2 typhoons weaken after pounding South Korea and Japan
SEOUL, South Korea (AP) — A weakening typhoon brushed by metropolitan Seoul Friday after battering southern South Korea with heavy rain and high winds, leaving one person missing and a slew of damaged buildings, canceled flights and power outages.
Japan’s weather agency downgraded a separate storm from typhoon strength after it crossed a swath of the western part of the country overnight.
South Korea’s weather agency said Yyphoon Soulik’s force has diminished as it moved northeast but was still expected to pound the country’s mountainous eastern region with strong rain and winds before exiting the peninsula in the afternoon.
North Korea reported heavy rain in its east coast city of Wonsan and in neighboring Munchon, which were lashed by 33.8 centimeters (13 inches) and 62.5 centimeters (24.5 inches) of rain respectively. No details were immediately available on whether anyone had been injured. The North’s capital of Pyongyang, which is also its biggest city, received only a relatively mild rainfall Friday.
South Korea’s government said a man in his 30s was injured and a 23-year-old woman was missing after she was apparently swept away in southern Jeju island Wednesday night. A 16-year-old boy was injured in Goheung, a southern mainland county, after a wall collapsed on Thursday.
About 22,000 power outages were reported at homes, buildings and farms in the southern regions and more than 700 flights were canceled on Thursday. No major damages have been reported in Seoul and the surrounding metropolitan area, where about half of the country’s 50 million people live.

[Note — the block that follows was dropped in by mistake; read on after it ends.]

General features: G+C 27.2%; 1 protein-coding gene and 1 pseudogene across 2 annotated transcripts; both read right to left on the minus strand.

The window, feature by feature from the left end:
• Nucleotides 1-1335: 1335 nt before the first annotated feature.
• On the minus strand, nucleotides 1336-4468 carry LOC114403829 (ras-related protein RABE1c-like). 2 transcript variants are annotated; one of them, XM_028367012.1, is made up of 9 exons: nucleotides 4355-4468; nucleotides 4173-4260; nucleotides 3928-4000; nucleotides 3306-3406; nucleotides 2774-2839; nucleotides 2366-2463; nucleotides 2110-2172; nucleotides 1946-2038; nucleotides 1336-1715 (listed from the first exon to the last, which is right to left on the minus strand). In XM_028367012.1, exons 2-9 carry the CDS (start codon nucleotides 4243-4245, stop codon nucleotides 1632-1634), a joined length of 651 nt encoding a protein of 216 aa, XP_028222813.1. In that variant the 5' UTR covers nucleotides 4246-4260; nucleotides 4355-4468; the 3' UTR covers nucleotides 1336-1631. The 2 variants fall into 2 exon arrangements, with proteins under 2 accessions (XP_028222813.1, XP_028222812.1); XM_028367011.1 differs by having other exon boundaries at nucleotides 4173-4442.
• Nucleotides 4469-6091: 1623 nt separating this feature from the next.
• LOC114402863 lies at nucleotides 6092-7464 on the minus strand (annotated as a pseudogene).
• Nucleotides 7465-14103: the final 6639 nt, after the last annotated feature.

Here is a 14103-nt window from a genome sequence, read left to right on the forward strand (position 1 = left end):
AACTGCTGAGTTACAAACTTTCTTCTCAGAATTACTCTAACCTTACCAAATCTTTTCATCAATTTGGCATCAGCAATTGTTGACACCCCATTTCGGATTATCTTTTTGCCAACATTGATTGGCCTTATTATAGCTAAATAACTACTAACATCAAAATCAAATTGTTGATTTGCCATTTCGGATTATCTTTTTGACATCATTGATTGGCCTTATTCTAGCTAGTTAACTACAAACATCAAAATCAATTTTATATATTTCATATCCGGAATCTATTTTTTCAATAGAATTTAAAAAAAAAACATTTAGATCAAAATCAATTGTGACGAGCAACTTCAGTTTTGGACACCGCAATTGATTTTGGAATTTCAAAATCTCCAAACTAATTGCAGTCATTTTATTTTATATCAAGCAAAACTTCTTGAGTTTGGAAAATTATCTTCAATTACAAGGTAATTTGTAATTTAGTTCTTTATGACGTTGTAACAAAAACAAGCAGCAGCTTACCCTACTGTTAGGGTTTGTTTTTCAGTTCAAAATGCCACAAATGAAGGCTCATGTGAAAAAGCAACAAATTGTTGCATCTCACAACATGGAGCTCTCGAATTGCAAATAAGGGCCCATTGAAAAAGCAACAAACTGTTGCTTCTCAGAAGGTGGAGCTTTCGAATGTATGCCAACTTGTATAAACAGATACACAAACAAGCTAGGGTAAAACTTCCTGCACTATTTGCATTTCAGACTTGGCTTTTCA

The Japan Meteorological Agency said Cimarron, now a tropical storm, was back at sea and heading for northern Japan after bringing heavy rain and high winds to the port city of Kobe and elsewhere in western Japan overnight.
The agency said Cimarron was moving north with maximum sustained winds of 90 kilometers (56 miles) per hour with gusts to 126 kph (78 mph). It was forecast to reach the northern island of Hokkaido on Friday night.
The storm caused scattered damage, flooding and landslides as it swept across western Japan the previous night. A large wind turbine toppled on Awaji island near Kobe and a worship hall collapsed at a Shinto shrine in Kyoto, leaving the roof almost on the ground.
Japan’s disaster agency tallied 30 people injured, two seriously. More than 300 flights were canceled and high-speed bullet train service was suspended in the region.
Three students were believed to have been dragged into the ocean by strong waves while setting off fireworks at a beach in Shizuoka City as the typhoon approached Wednesday night. Japanese media said the search for them resumed Friday.